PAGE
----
AT Day 9 – Departure
We survived the night and if any sketchy trading activities (of the Camp Perry nature) were held, we missed them. In fact, we learned the origin of the mysterious orange thing in the shelter. It belongs to Tyson. It’s a roller tube. He brought it because occasionally his “rib pops out”. Personally, that sounds horrifying. But you can also lay or sit on that thing to roll out a bunch of big muscles. It looks like the process could be pretty painful, but maybe that’s the purpose. No wail; no trail! Tyson and his sister-in-law hiking partner, Elise, are getting off trail today at the exact same spot as Keith and I. We have been leap-frogging with them since our first night. Happy Trails guys. It was fun.
OK, I said it. Our ninth day on the AT is our last. The parking lot at Deep Gap, NC is 4 miles from camp. Our shuttle driver Bret arrives to pick us up at 10am. That gives us time for a quick breakfast and a leisurely walk to the parking lot.
The overused adjective for this moment is “bittersweet.” I prefer what Romeo said to Juliet: “parting is such sweet sorrow.” The word “such” is the key to the phrase. It implies an intensity and an undefinable quality to sweet sorrow. And that is where I think I will leave it. My feelings about leaving are too complex for this post. The AT is a wonderful trail. It has its charms that separate it from the other long trails. But it is not my first love. The PCT still has my heart, and I look forward to returning there in July.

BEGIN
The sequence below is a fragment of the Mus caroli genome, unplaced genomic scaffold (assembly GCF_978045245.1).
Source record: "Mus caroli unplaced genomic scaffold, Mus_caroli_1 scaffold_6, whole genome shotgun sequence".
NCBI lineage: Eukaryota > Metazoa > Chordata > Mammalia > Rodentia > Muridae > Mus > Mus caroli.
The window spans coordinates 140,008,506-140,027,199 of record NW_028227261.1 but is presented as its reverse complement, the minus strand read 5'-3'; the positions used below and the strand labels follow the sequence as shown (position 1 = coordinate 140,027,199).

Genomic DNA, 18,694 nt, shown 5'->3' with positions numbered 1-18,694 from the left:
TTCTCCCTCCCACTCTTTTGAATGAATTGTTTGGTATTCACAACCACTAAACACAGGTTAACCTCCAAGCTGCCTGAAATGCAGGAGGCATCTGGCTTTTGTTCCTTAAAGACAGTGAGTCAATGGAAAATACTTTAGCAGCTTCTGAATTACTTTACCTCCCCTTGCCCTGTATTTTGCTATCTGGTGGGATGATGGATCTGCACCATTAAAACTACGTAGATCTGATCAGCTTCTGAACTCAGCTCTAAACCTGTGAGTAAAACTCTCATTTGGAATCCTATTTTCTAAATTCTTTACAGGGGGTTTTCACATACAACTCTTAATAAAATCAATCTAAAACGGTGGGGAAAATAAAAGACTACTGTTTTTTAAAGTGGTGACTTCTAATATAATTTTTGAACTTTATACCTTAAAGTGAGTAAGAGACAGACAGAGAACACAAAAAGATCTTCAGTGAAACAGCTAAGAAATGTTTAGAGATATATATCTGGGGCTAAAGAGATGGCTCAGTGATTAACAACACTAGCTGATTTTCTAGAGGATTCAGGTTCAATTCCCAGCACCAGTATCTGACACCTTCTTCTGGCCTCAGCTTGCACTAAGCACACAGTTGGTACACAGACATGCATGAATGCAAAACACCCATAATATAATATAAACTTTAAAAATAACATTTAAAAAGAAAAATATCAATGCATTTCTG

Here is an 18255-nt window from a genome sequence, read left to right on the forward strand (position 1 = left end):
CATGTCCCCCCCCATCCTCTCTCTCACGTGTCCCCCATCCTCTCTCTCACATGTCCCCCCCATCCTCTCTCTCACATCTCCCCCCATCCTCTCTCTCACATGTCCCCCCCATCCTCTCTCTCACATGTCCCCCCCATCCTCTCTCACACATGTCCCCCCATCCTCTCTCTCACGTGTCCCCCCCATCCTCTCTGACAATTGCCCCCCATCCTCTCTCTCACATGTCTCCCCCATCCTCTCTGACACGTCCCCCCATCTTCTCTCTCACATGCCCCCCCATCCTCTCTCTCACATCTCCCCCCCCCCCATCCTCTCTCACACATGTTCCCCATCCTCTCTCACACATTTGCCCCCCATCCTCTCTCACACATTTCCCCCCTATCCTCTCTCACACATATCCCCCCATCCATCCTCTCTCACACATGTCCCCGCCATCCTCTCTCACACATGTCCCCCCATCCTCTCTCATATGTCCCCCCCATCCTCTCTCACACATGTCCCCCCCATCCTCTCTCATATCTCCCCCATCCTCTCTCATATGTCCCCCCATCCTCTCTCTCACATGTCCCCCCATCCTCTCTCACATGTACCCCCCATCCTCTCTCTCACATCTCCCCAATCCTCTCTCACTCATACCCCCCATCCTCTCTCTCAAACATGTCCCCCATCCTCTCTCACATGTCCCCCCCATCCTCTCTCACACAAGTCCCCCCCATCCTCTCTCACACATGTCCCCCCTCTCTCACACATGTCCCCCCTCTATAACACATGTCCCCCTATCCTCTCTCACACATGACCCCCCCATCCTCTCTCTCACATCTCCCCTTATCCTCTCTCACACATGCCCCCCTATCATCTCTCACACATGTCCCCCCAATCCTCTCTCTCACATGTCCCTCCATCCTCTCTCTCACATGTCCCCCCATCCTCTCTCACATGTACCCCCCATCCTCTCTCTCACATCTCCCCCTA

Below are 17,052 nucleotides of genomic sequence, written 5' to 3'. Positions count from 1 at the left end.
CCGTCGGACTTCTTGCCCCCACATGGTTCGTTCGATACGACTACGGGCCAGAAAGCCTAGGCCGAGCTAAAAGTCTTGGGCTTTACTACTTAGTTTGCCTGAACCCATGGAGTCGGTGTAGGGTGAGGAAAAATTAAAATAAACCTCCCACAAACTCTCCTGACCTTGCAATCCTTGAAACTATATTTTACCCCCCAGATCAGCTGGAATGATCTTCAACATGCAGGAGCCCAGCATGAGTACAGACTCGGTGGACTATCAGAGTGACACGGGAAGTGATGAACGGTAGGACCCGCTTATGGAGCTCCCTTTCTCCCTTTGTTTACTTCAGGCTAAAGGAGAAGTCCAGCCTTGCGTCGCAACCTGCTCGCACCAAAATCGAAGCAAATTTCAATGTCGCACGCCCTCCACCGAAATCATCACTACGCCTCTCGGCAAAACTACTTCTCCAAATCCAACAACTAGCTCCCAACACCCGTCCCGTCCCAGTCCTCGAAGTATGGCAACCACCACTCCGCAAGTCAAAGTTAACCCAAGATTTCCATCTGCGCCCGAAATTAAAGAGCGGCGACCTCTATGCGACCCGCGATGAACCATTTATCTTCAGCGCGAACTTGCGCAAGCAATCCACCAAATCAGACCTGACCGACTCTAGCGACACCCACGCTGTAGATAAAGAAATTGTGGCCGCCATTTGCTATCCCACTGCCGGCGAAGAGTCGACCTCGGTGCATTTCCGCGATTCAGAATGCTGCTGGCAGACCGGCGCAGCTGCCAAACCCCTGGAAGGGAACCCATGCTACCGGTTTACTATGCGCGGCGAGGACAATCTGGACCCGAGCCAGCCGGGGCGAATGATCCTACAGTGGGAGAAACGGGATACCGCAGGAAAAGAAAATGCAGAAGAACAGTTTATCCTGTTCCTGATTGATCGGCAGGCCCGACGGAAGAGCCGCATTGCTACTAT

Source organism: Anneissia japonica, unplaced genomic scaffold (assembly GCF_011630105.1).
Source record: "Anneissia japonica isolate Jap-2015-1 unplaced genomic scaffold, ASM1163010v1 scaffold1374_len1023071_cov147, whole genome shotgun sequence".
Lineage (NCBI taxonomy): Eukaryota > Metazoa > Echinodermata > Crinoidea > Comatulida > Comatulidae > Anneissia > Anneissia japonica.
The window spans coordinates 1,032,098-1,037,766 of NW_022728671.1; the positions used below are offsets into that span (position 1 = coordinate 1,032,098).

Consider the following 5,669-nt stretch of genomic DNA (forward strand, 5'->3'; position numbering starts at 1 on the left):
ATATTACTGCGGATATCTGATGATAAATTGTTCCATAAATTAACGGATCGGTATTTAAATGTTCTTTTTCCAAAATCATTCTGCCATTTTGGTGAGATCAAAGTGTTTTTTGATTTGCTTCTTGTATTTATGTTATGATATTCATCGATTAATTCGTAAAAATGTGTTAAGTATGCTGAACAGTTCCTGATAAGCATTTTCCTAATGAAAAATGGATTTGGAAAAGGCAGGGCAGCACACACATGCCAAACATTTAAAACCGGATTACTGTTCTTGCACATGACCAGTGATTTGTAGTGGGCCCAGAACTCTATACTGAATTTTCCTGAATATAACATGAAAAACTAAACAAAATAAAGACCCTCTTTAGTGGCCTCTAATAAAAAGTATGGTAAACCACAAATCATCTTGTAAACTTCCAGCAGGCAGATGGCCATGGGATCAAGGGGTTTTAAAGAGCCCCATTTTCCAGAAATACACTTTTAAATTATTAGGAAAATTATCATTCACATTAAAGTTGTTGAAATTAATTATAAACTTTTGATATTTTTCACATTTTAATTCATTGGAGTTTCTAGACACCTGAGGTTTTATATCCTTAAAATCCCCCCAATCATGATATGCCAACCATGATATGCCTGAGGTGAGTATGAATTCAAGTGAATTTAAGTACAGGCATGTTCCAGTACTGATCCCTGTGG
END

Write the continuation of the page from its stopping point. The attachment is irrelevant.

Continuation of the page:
I also look forward to returning my ranch in central Florida, and all the people and daily activities that make life so precious there. I will make another post with equipment and food evaluations later. For now let me share my final AT trail moments.
Not sure what this is all about, but it reminds me of the day on the PCT when a trail maintainer asked me, mockingly, if I was a PCT “purist”. I might be, but if I am, so what. Hike your own hike!
This seems to be a real trail. I wish I knew the story behind it. Or maybe I don’t.
My eyes are sharp this morning. They study the trail, searching for a vision that will linger, because soon a vision is all there will be.
I pass by fallen trees like this all the time without thinking anything. But this morning, my last on the AT, I look closer. This old gal was between 280 and 300 years old when she fell. She was larger than most trees in the area, but not the largest by far. It leaves me sobered and respectful.
I will miss this trail. She puts on her best clothes for me on our last day together. One of my favorite pictures of the whole trail happens in the last hour of hiking.
We are outta here
Our shuttle driver is the same fella that brought us to the trail. He is a great guy with reasonable fees and deep knowledge of the trail, having been a thru-hiker himself. He drops Keith and I off at the northernmost MARTA station where we grab the train to the airport where our rental car to Orlando awaits.
Good bye for now, Appalachian Trail. I doubt that this will be our last time together. But before we meet again, I have a date with the PCT. We have some unfinished business to attend to.
- May 12
- Miles hiked today: 4
- Total AT miles: 85
- Total miles hiked: 93
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